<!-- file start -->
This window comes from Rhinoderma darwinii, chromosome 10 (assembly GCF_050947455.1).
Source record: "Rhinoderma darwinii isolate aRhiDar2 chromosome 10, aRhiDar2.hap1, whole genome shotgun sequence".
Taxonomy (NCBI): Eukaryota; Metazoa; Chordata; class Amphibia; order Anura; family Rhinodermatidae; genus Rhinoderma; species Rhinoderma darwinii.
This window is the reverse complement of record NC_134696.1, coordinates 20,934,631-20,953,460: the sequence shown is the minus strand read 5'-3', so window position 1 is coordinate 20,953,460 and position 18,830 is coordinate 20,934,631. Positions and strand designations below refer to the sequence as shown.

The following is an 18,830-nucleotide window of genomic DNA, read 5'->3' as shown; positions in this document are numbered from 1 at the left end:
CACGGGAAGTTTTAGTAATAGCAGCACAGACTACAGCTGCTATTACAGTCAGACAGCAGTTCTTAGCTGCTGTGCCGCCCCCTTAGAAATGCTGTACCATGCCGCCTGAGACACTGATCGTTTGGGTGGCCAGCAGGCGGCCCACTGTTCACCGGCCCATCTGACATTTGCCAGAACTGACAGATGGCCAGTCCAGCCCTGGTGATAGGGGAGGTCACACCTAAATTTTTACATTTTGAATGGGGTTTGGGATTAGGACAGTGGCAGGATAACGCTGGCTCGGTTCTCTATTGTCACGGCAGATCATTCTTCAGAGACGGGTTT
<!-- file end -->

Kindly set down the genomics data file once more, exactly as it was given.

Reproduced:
This window comes from Rhinoderma darwinii, chromosome 10 (assembly GCF_050947455.1).
Source record: "Rhinoderma darwinii isolate aRhiDar2 chromosome 10, aRhiDar2.hap1, whole genome shotgun sequence".
Taxonomy (NCBI): Eukaryota; Metazoa; Chordata; class Amphibia; order Anura; family Rhinodermatidae; genus Rhinoderma; species Rhinoderma darwinii.
This window is the reverse complement of record NC_134696.1, coordinates 20,934,631-20,953,460: the sequence shown is the minus strand read 5'-3', so window position 1 is coordinate 20,953,460 and position 18,830 is coordinate 20,934,631. Positions and strand designations below refer to the sequence as shown.

The following is an 18,830-nucleotide window of genomic DNA, read 5'->3' as shown; positions in this document are numbered from 1 at the left end:
CACGGGAAGTTTTAGTAATAGCAGCACAGACTACAGCTGCTATTACAGTCAGACAGCAGTTCTTAGCTGCTGTGCCGCCCCCTTAGAAATGCTGTACCATGCCGCCTGAGACACTGATCGTTTGGGTGGCCAGCAGGCGGCCCACTGTTCACCGGCCCATCTGACATTTGCCAGAACTGACAGATGGCCAGTCCAGCCCTGGTGATAGGGGAGGTCACACCTAAATTTTTACATTTTGAATGGGGTTTGGGATTAGGACAGTGGCAGGATAACGCTGGCTCGGTTCTCTATTGTCACGGCAGATCATTCTTCAGAGACGGGTTT